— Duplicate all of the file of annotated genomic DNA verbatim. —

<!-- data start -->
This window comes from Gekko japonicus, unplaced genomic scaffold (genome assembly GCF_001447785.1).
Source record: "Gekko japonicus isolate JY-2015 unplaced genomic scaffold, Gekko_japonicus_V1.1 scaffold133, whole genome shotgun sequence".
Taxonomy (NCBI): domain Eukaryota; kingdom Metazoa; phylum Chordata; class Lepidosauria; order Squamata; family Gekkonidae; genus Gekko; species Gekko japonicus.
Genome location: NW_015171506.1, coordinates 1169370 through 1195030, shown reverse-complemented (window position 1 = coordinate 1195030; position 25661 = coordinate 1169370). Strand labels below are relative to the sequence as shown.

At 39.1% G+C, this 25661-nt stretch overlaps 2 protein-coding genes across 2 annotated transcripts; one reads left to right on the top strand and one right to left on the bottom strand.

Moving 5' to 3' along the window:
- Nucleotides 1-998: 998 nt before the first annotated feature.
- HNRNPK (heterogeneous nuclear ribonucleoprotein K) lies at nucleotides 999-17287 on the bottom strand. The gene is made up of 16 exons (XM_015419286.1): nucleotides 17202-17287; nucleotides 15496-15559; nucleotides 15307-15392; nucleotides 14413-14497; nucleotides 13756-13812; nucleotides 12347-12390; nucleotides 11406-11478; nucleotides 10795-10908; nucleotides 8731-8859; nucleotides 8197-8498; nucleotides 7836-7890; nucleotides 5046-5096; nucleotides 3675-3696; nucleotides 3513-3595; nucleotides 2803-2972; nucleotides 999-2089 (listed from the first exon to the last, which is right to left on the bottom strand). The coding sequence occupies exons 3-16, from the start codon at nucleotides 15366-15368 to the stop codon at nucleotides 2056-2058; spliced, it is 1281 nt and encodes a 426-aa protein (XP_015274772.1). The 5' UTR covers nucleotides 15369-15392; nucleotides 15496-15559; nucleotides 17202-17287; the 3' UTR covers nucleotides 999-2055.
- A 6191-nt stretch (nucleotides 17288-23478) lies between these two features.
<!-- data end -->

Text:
This window comes from Gekko japonicus, unplaced genomic scaffold (genome assembly GCF_001447785.1).
Source record: "Gekko japonicus isolate JY-2015 unplaced genomic scaffold, Gekko_japonicus_V1.1 scaffold133, whole genome shotgun sequence".
Taxonomy (NCBI): domain Eukaryota; kingdom Metazoa; phylum Chordata; class Lepidosauria; order Squamata; family Gekkonidae; genus Gekko; species Gekko japonicus.
Genome location: NW_015171506.1, coordinates 1169370 through 1195030, shown reverse-complemented (window position 1 = coordinate 1195030; position 25661 = coordinate 1169370). Strand labels below are relative to the sequence as shown.

At 39.1% G+C, this 25661-nt stretch overlaps 2 protein-coding genes across 2 annotated transcripts; one reads left to right on the top strand and one right to left on the bottom strand.

Moving 5' to 3' along the window:
- Nucleotides 1-998: 998 nt before the first annotated feature.
- HNRNPK (heterogeneous nuclear ribonucleoprotein K) lies at nucleotides 999-17287 on the bottom strand. The gene is made up of 16 exons (XM_015419286.1): nucleotides 17202-17287; nucleotides 15496-15559; nucleotides 15307-15392; nucleotides 14413-14497; nucleotides 13756-13812; nucleotides 12347-12390; nucleotides 11406-11478; nucleotides 10795-10908; nucleotides 8731-8859; nucleotides 8197-8498; nucleotides 7836-7890; nucleotides 5046-5096; nucleotides 3675-3696; nucleotides 3513-3595; nucleotides 2803-2972; nucleotides 999-2089 (listed from the first exon to the last, which is right to left on the bottom strand). The coding sequence occupies exons 3-16, from the start codon at nucleotides 15366-15368 to the stop codon at nucleotides 2056-2058; spliced, it is 1281 nt and encodes a 426-aa protein (XP_015274772.1). The 5' UTR covers nucleotides 15369-15392; nucleotides 15496-15559; nucleotides 17202-17287; the 3' UTR covers nucleotides 999-2055.
- A 6191-nt stretch (nucleotides 17288-23478) lies between these two features.